Peter Ostrow Aberdeen Group on social selling

Heads up: the new social seller is bagging your business

By Shaon A.M. MacLean

Please don’t be mistaken. Posting a profile on LinkedIn and sharing on Twitter or Facebook is not how the social sales rep is winning over your customers. In fact, LinkedIn tells us only 50.55% of LinkedIn profiles are correctly done.

I believe it. The last four sales teams I reviewed only had two or three reps out of 15 with complete profiles; very few were cultivating their personal gold mines–their networks. Porter Gale describes this updated version of Stephen Covey’s Seven Habits of Highly Effective People in his manifesto titled Your Network is Your Net Worth.

It’s one of the reasons that testimonials are vital for your website as well as your Linkedin profile. The best reps in your field are positioning themselves in the digital world and they’re taking advantage of your absence in the networks.

“The best sales people are not on your payroll,” says Jill Rowley, who always tops the Linkedin list with the most connections. “They’re your customer advocates.”  I don’t need to remind you that LinkedIn counts more than 300 million registered users today. You can find her profile here:

Teach online selling

Sales professionals need help agrees Peoplelinx founded by early LinkedIn employees. Peoplelinx recently surveyed a cross-section of 277 business-to-business (B2B) sales professionals in the U.S. on their use and perceptions of social networks for selling.

The trainers learned that only one in four sales professionals feel they know how to use social for selling. Company leadership isn’t helping much, either: Only 22% of respondents say their companies encourage social selling.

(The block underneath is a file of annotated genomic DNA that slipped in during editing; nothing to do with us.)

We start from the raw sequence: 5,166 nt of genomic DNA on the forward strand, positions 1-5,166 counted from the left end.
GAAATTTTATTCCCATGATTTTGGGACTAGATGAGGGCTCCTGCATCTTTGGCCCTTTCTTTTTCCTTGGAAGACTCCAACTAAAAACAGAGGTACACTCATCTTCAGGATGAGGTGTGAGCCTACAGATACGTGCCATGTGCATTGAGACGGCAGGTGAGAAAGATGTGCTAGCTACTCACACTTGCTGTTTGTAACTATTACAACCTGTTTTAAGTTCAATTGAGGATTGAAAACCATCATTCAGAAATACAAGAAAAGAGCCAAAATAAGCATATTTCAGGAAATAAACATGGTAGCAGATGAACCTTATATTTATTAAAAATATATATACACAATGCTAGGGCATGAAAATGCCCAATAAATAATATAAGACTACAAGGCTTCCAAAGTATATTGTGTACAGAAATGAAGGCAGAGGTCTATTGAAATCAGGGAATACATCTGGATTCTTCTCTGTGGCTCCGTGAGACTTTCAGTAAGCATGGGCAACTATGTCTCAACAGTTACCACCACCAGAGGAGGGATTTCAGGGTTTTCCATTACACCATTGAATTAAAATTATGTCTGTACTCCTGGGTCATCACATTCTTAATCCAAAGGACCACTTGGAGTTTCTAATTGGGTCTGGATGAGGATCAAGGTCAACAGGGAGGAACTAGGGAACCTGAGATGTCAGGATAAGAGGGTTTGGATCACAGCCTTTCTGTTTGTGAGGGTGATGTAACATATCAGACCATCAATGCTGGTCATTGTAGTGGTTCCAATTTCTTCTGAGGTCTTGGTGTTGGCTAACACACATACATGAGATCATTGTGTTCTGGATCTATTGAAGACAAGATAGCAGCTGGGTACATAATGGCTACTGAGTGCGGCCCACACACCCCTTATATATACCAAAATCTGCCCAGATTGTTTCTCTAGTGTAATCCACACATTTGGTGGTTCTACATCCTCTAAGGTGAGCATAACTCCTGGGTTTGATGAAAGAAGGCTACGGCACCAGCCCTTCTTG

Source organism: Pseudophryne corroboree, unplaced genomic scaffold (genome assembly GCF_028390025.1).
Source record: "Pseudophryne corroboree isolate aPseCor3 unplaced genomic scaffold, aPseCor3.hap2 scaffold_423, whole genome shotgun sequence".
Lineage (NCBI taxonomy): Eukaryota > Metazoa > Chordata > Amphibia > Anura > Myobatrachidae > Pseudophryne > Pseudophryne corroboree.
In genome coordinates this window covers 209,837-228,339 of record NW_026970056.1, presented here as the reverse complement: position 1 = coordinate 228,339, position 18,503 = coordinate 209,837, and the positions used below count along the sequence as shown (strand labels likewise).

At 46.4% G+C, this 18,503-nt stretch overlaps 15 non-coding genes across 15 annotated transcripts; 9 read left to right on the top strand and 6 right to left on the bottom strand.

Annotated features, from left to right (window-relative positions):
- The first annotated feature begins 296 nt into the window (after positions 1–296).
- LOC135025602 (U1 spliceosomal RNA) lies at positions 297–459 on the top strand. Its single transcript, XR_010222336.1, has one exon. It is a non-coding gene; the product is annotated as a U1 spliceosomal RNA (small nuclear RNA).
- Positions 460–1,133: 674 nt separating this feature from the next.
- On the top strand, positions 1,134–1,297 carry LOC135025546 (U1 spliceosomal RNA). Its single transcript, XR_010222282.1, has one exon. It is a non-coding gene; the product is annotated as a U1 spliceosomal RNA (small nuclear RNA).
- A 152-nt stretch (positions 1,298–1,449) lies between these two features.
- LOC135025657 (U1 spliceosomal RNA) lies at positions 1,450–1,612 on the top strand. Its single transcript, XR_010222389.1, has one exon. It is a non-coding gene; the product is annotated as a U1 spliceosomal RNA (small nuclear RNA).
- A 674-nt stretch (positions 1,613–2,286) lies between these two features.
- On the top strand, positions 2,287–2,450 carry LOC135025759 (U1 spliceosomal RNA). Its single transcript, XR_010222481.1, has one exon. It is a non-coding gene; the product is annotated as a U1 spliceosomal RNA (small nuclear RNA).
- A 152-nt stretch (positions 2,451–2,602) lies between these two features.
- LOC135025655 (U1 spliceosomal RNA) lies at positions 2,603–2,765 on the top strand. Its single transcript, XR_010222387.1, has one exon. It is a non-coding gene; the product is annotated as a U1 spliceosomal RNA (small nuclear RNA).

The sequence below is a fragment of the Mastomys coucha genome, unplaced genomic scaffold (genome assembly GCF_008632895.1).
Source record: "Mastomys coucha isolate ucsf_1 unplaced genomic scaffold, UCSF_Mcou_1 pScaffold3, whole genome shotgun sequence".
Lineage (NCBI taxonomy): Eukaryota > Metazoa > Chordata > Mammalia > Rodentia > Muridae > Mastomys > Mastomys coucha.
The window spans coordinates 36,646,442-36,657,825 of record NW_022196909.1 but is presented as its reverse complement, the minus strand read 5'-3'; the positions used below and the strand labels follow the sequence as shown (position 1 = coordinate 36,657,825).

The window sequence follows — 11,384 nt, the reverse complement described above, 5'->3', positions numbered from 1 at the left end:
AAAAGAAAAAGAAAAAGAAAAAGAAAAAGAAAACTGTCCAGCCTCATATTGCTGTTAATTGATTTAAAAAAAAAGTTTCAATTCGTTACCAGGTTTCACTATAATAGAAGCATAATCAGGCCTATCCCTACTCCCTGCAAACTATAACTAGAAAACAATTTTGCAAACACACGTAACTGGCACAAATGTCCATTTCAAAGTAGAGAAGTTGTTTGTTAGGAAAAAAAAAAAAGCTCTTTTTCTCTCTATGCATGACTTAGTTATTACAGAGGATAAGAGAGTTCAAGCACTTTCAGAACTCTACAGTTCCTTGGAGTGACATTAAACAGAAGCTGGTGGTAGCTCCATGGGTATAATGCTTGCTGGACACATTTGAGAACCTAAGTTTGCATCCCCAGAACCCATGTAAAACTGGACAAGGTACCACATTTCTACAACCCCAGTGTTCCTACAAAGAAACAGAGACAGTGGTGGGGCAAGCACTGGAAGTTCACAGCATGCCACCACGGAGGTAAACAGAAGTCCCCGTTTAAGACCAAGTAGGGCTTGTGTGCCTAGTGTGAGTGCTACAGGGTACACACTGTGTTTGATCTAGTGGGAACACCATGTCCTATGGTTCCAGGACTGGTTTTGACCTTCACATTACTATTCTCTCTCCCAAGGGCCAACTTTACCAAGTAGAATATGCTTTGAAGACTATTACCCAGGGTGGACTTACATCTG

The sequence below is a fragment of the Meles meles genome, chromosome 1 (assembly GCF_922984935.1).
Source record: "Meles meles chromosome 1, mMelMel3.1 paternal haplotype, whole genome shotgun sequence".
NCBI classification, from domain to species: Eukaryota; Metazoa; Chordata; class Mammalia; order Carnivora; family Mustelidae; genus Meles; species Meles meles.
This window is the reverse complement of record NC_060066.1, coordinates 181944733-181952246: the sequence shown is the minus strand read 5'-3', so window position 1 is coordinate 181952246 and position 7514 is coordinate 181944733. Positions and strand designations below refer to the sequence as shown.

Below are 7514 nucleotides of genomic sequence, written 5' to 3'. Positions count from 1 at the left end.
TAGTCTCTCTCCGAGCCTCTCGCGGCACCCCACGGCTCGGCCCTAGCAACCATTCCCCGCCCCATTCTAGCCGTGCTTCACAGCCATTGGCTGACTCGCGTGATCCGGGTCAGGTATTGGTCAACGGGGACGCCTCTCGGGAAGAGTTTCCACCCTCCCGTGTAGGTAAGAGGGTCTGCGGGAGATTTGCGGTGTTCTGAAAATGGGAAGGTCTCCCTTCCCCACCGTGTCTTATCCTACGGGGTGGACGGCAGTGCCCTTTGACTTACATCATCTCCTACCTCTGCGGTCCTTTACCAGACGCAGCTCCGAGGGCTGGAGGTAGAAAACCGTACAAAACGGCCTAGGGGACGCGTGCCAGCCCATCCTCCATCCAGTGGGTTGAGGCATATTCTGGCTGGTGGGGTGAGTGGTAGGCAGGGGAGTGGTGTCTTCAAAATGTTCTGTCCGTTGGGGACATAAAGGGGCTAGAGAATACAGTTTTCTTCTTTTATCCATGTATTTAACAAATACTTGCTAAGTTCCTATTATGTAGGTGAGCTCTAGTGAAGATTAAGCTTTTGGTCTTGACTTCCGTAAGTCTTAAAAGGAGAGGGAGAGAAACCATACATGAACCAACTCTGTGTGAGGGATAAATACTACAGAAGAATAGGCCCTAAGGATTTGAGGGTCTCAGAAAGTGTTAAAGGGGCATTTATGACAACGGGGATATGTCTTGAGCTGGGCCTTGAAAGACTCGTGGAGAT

Too bad. Here’s some stats from Rowley comparing those who use social selling over those who don’t:

  • 64% vs 49% attain team sales quotes
  • 55% vs 48% benefit from customer renewal rates
  • 54% vs 42% forecast accurate sales
  • 46% vs 38% achieve sales rep quotas

Sales leadership 

This also makes sense given research from the Aberdeen Group who report a whopping 68% of Fortune 500 CEOs have no social media presence, at all. How do we expect the sales rep to improve performance in the digital world if leadership lives in a vacuum of top-line comprehension? Only 22% of sales professionals say their company encourages the use of social for selling, and only 11% say their company offers formal training.  A tiny 6% say their company measures the use of social for selling.

When companies offer formal training programs, social selling adoption jumps to 74% from 28%. The percentage of sales professionals who find social valuable increases to 96% from 67% while the percentage of sales professionals who actually use social as part of their process rises to 78% from 28%. The percentage of sales professionals who have closed business (within the past three months) which was influenced by social jumps to 74% from 38%.